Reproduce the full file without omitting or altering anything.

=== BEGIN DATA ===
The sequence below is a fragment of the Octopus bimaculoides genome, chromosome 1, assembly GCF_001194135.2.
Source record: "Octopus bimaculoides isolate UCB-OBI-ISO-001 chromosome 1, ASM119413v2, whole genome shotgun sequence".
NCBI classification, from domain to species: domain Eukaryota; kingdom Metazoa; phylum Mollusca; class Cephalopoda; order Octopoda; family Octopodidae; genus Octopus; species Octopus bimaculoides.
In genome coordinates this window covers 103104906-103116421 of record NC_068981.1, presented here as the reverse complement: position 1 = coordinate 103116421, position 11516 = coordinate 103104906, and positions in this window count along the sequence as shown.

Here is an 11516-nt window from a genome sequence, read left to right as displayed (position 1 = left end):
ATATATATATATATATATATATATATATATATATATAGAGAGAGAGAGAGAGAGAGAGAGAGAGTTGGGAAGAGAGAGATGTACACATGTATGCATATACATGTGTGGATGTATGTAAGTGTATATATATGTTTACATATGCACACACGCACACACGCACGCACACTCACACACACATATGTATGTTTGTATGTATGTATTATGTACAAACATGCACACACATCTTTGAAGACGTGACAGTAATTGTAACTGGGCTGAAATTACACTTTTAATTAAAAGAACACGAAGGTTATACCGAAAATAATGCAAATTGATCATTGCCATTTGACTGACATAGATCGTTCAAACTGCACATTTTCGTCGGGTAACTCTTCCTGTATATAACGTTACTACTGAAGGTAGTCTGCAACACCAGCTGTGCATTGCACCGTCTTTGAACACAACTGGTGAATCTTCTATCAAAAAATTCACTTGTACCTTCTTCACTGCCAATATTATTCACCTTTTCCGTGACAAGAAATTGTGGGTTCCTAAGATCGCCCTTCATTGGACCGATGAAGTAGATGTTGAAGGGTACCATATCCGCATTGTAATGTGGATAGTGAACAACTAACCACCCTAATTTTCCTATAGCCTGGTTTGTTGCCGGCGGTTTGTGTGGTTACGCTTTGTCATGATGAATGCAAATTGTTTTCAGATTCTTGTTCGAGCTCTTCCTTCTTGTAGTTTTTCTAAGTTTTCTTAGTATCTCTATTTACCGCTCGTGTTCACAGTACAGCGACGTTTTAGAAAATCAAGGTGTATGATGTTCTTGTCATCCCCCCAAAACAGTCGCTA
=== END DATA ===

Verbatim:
The sequence below is a fragment of the Octopus bimaculoides genome, chromosome 1, assembly GCF_001194135.2.
Source record: "Octopus bimaculoides isolate UCB-OBI-ISO-001 chromosome 1, ASM119413v2, whole genome shotgun sequence".
NCBI classification, from domain to species: domain Eukaryota; kingdom Metazoa; phylum Mollusca; class Cephalopoda; order Octopoda; family Octopodidae; genus Octopus; species Octopus bimaculoides.
In genome coordinates this window covers 103104906-103116421 of record NC_068981.1, presented here as the reverse complement: position 1 = coordinate 103116421, position 11516 = coordinate 103104906, and positions in this window count along the sequence as shown.

Here is an 11516-nt window from a genome sequence, read left to right as displayed (position 1 = left end):
ATATATATATATATATATATATATATATATATATATAGAGAGAGAGAGAGAGAGAGAGAGAGAGTTGGGAAGAGAGAGATGTACACATGTATGCATATACATGTGTGGATGTATGTAAGTGTATATATATGTTTACATATGCACACACGCACACACGCACGCACACTCACACACACATATGTATGTTTGTATGTATGTATTATGTACAAACATGCACACACATCTTTGAAGACGTGACAGTAATTGTAACTGGGCTGAAATTACACTTTTAATTAAAAGAACACGAAGGTTATACCGAAAATAATGCAAATTGATCATTGCCATTTGACTGACATAGATCGTTCAAACTGCACATTTTCGTCGGGTAACTCTTCCTGTATATAACGTTACTACTGAAGGTAGTCTGCAACACCAGCTGTGCATTGCACCGTCTTTGAACACAACTGGTGAATCTTCTATCAAAAAATTCACTTGTACCTTCTTCACTGCCAATATTATTCACCTTTTCCGTGACAAGAAATTGTGGGTTCCTAAGATCGCCCTTCATTGGACCGATGAAGTAGATGTTGAAGGGTACCATATCCGCATTGTAATGTGGATAGTGAACAACTAACCACCCTAATTTTCCTATAGCCTGGTTTGTTGCCGGCGGTTTGTGTGGTTACGCTTTGTCATGATGAATGCAAATTGTTTTCAGATTCTTGTTCGAGCTCTTCCTTCTTGTAGTTTTTCTAAGTTTTCTTAGTATCTCTATTTACCGCTCGTGTTCACAGTACAGCGACGTTTTAGAAAATCAAGGTGTATGATGTTCTTGTCATCCCCCCAAAACAGTCGCTA